Dinner that night at Bistro des Halles which was really good. I had salmon in garlic butter and Sam had something in a la’orange sauce –which main ingredient I can’t remember because the sauce was just that awesome. For dessert, I attempted to get chocolate mousse but ended up with some sort of coffee custard instead. Those damned tricky menus—when I say “mousse” I mean MOUSSE. Can’t you French waiters understand my mangled semi-Spanish?? The custard thing , it was…eh. The real treat was that Sam opted for the cheese course—leading to his near demise. They gave him about a pound of epoisse and not to be defeated, he was determined to not leave any on the plate. He might have gotten a little woozy there near the finish, but prevailed in the end.

We went back to the hotel and it is right about this time that we remember about the stinky cheese that we purchased the day before and stashed in the bedside table for later consumption, which due to our (my) wine slurping did not happen as planned. The aroma awaiting us in the hotel room….Oh god. Let’s just say that despite the fact that it was under 30 degrees, we opened the window.

Then we watched Nouvelle Star, the French version of American Idol. They were showing several episodes in a row of the semi-finals. As best we can tell, the object of the competition is to sing as badly and off-key as humanly possible. Bonus points if you can end the song with a crazy face and monkey-like screaming.

Wednesday was an “off” day meaning we didn’t have anything scheduled and thus could sleep in and eat Grainy Maniacs (these crazy chocolate covered granola bars) with Orangina before rolling out of bed to waddle about town. We got brunch at CafĂ© Gourmand where we had our first really great lunch (the other lunches were just merely superior to what we have here). I had steak and a mashed potato dish that appeared to be mostly butter. That is to say: yum. Sam had veal and the best brussel sprouts I have ever tasted—there were lardons! After lunch, we decided to take a train to Montbard to go see Abbaye de Fontenay, a super-old monastery in the middle of nowhere. It was really beautiful, even though it was too cold for the grounds to be blooming much. We noted that when you walked inside any of the buildings, the temperature dropped at least 10 degrees. Early air-conditioning maybe? Sucks in the middle of winter though. On the grounds waiting for our taxi, we’re stalked by ducks and then we see what appear to be a mama badger and 5 little baby badgers—how cute! Til I snuck up closer to get pictures and we realize they’re really either gigantic rats or whatever is the French version of Nutria. Much less cute, more ick. Wildlife looming ever closer, our taxi comes and it’s time to head back to Dijon for another dinner. We cannot possibly be expected to wait more than 4 hours in between dishes with lardons. Early to bed for one more wine tasting appointment on Thursday.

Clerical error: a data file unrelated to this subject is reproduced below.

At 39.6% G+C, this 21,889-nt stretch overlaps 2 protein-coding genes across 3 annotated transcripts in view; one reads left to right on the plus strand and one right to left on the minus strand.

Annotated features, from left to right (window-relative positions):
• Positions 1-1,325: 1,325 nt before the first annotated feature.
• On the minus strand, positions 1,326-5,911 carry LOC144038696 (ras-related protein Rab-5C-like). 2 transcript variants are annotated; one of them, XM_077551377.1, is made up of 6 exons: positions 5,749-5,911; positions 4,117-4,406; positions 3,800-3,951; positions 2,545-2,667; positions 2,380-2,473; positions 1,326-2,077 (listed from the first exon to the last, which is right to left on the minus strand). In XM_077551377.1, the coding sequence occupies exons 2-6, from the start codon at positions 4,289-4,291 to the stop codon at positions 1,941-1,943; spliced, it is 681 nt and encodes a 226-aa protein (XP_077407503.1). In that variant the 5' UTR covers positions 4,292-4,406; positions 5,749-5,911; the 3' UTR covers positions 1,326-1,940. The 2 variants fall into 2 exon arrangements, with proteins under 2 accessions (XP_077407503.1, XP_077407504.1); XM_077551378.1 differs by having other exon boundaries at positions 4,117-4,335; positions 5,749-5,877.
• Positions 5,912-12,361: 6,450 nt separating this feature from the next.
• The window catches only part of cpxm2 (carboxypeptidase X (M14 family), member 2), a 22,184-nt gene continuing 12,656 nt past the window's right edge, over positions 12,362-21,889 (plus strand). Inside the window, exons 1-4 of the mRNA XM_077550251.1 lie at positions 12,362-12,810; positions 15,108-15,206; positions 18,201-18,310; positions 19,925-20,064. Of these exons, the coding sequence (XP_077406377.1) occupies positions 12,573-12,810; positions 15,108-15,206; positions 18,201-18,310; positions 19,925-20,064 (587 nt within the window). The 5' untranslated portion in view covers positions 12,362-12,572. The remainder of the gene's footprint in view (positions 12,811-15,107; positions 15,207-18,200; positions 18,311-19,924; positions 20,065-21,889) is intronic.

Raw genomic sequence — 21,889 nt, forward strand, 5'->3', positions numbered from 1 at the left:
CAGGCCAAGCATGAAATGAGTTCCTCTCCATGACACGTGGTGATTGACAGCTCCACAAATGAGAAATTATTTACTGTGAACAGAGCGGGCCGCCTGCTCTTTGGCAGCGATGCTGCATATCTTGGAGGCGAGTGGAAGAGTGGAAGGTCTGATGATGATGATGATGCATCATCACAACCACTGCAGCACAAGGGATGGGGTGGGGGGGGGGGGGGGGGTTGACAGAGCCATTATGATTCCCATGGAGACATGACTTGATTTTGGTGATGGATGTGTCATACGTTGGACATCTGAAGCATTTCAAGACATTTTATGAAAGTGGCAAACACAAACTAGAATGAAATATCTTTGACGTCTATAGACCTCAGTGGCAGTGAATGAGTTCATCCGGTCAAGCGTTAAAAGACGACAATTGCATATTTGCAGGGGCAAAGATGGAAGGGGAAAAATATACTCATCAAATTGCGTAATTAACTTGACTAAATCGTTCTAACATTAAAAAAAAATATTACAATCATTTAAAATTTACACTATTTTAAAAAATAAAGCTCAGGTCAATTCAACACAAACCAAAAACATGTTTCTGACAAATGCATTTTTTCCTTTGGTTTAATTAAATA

entire set of photos coming soon, promise. These are Sam and Jean-Pierre, part of the Abbaye, nutria (??) and the Battle of Epoisse, round 1.

1 comment:

Robyn said...

Other than the rats, sounds fun!